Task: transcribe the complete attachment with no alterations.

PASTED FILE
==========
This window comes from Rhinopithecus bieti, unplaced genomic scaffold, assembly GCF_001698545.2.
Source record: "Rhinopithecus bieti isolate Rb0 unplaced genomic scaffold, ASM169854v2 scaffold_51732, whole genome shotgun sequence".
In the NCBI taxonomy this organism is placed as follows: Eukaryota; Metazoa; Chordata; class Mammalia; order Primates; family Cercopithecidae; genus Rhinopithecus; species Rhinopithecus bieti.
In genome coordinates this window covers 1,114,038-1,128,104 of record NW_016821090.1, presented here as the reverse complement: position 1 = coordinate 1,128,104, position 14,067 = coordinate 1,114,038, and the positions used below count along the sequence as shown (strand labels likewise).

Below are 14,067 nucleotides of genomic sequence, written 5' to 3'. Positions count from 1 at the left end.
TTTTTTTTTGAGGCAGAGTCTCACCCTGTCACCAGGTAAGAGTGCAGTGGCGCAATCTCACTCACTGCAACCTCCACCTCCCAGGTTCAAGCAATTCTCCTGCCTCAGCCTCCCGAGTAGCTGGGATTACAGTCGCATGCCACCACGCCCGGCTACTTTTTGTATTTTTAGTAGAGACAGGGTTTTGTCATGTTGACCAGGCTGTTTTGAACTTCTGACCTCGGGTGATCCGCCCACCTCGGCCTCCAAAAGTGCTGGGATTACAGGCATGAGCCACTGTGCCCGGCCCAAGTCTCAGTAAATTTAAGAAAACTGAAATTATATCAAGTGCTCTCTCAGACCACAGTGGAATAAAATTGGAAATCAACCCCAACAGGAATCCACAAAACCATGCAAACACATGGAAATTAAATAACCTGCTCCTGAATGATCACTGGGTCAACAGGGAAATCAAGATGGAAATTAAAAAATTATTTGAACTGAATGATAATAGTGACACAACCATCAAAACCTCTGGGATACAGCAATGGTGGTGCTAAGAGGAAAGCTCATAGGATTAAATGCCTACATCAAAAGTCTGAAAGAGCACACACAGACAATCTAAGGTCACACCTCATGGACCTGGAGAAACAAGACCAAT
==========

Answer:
This window comes from Rhinopithecus bieti, unplaced genomic scaffold, assembly GCF_001698545.2.
Source record: "Rhinopithecus bieti isolate Rb0 unplaced genomic scaffold, ASM169854v2 scaffold_51732, whole genome shotgun sequence".
In the NCBI taxonomy this organism is placed as follows: Eukaryota; Metazoa; Chordata; class Mammalia; order Primates; family Cercopithecidae; genus Rhinopithecus; species Rhinopithecus bieti.
In genome coordinates this window covers 1,114,038-1,128,104 of record NW_016821090.1, presented here as the reverse complement: position 1 = coordinate 1,128,104, position 14,067 = coordinate 1,114,038, and the positions used below count along the sequence as shown (strand labels likewise).

Below are 14,067 nucleotides of genomic sequence, written 5' to 3'. Positions count from 1 at the left end.
TTTTTTTTTGAGGCAGAGTCTCACCCTGTCACCAGGTAAGAGTGCAGTGGCGCAATCTCACTCACTGCAACCTCCACCTCCCAGGTTCAAGCAATTCTCCTGCCTCAGCCTCCCGAGTAGCTGGGATTACAGTCGCATGCCACCACGCCCGGCTACTTTTTGTATTTTTAGTAGAGACAGGGTTTTGTCATGTTGACCAGGCTGTTTTGAACTTCTGACCTCGGGTGATCCGCCCACCTCGGCCTCCAAAAGTGCTGGGATTACAGGCATGAGCCACTGTGCCCGGCCCAAGTCTCAGTAAATTTAAGAAAACTGAAATTATATCAAGTGCTCTCTCAGACCACAGTGGAATAAAATTGGAAATCAACCCCAACAGGAATCCACAAAACCATGCAAACACATGGAAATTAAATAACCTGCTCCTGAATGATCACTGGGTCAACAGGGAAATCAAGATGGAAATTAAAAAATTATTTGAACTGAATGATAATAGTGACACAACCATCAAAACCTCTGGGATACAGCAATGGTGGTGCTAAGAGGAAAGCTCATAGGATTAAATGCCTACATCAAAAGTCTGAAAGAGCACACACAGACAATCTAAGGTCACACCTCATGGACCTGGAGAAACAAGACCAAT